What is a Double Error Brockage Coin?

Even more interesting is the fact that some coins show a combination of more than one type of error. For example, you can have a brockage that was also struck on the wrong planchet, making the coin a double error! Here is an example of a Washington Quarter brockage that was struck on a planchet intended for a smaller Jefferson Nickel:

brockage double error coin
1971-D 25C Washington Quarter — Reverse First Strike Brockage by Quarter Struck on a Nickel Planchet — MS65 PCGS

How Rare are Brockage Coins?

The rarity of a brockage varies by time period, condition, and denomination. Dollar-sized coins are rarely seen with brockages, as are half dollars. Lincoln Cents can be found with some frequency with at least partial brockages and appear at auction fairly regularly. Clad nickels, dimes, and quarters are seen with brockages fairly often and are more available on the market.

Older coins are rarely seen with brockages, especially those before 1900. These so-called “type coins” often bring significant attention when they appear at auction.

However, a brockage error does not necessarily have to be very old to be valuable. An example of a very rare brockage created after 1950 is this piece, as brockages have rarely been found on Eisenhower Dollars:

brockage dollar
1976-D $1 Type One Eisenhower Dollar — Reverse Mirror Brockage, 5% Off Center — MS62 NGC

What are the Most Expensive Brockage Coins?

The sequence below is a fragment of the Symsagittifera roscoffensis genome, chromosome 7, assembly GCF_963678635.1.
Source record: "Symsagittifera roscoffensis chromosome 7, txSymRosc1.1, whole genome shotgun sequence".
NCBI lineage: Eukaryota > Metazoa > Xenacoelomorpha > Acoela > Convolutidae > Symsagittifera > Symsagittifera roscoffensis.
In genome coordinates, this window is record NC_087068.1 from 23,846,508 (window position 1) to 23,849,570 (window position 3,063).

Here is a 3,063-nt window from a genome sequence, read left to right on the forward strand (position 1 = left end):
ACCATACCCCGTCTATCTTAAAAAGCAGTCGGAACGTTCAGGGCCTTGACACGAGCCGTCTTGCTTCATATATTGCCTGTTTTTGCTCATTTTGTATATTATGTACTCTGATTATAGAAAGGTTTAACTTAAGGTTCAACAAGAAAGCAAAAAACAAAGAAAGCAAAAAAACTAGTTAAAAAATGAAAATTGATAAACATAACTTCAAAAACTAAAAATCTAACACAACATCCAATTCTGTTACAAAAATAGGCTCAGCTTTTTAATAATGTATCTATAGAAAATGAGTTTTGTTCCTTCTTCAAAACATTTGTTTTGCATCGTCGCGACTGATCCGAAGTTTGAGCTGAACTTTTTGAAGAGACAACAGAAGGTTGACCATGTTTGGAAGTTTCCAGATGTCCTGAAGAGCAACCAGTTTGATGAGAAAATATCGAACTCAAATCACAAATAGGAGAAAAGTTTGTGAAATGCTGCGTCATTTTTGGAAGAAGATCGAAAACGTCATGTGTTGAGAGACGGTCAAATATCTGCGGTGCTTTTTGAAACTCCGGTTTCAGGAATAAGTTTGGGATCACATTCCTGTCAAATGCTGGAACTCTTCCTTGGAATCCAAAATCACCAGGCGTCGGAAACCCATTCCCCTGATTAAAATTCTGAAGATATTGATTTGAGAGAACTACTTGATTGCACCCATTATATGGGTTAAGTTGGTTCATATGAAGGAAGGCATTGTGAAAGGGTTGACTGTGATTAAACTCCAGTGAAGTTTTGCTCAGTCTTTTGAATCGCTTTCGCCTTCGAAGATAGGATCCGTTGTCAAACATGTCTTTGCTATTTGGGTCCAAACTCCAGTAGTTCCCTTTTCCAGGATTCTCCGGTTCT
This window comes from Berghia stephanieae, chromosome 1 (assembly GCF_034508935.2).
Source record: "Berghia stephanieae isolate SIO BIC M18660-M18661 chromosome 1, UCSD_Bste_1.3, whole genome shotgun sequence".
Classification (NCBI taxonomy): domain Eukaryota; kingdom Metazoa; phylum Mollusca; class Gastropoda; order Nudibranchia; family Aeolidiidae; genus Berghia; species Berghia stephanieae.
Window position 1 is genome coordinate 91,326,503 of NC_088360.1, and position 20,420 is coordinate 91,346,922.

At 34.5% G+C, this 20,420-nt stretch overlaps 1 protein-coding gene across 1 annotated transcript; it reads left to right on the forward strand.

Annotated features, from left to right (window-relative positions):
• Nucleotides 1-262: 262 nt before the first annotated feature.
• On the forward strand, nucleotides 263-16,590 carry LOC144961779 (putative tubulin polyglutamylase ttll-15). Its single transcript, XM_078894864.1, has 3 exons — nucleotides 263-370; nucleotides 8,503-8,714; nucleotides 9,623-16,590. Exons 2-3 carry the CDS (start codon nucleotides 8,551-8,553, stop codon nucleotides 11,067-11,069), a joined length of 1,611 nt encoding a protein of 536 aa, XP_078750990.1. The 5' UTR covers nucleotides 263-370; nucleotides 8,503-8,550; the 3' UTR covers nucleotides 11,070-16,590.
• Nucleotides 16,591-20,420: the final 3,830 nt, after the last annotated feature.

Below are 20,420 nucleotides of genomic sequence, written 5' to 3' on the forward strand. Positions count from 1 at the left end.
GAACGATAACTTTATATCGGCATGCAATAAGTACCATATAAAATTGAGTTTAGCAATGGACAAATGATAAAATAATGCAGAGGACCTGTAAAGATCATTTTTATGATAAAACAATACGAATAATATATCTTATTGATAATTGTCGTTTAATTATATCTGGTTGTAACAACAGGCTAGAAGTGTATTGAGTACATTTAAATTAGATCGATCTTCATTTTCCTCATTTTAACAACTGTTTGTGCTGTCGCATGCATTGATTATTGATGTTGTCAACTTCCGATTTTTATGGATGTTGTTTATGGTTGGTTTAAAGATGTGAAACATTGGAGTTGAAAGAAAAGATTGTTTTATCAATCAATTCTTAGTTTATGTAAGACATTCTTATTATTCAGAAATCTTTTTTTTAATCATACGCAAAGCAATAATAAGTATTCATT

Brockages found on Proof coins are especially scarce. Proofs are specially mirrored coins meant for collectors that were not intended for circulation. Heritage has offered a couple of proof brockages in the past, including this 1958 25C Washington Quarter — Full First Strike Brockage of Obverse on Reverse — PR62 PCGS

brockage error
1958 25C Washington Quarter — Full First Strike Brockage of Obverse on Reverse — PR62 PCGS
19?? Kennedy Half Dollar — Struck on a Five Cent Planchet With Reverse Brockage — PR62 NGC.

How to Lookup the Value of Brockage Coins?

In order to evaluate your brockage coin, you should consider the degree of the error (is it a full brockage or only partial?), its condition (is it circulated or uncirculated?), as well as the general scarcity of errors for the coin type and period. You can consult Heritage’s Permanent Auction Archives for the value of brockage error coins.

How to Get a Brockage Coin Graded

Having a brockage graded by a reputable grading service can also help to maximize the value that you may receive when selling your error. Most error collectors prefer to purchase error coins that have been reviewed by a grading service. They will both authenticate your error and place a condition report on the coin.

How to Sell Your Brockage Coin – Request an Appraisal

As the world’s largest rare coin auction house, Heritage is known for achieving strong results on great error coins. If you have found the next exciting error, please contact us to receive a complimentary evaluation of your coin. Perhaps you have discovered something that escaped the Mint’s quality control procedures and will dazzle error coin collectors today!

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Posted by Sarah Miller

Director of Numismatics, New York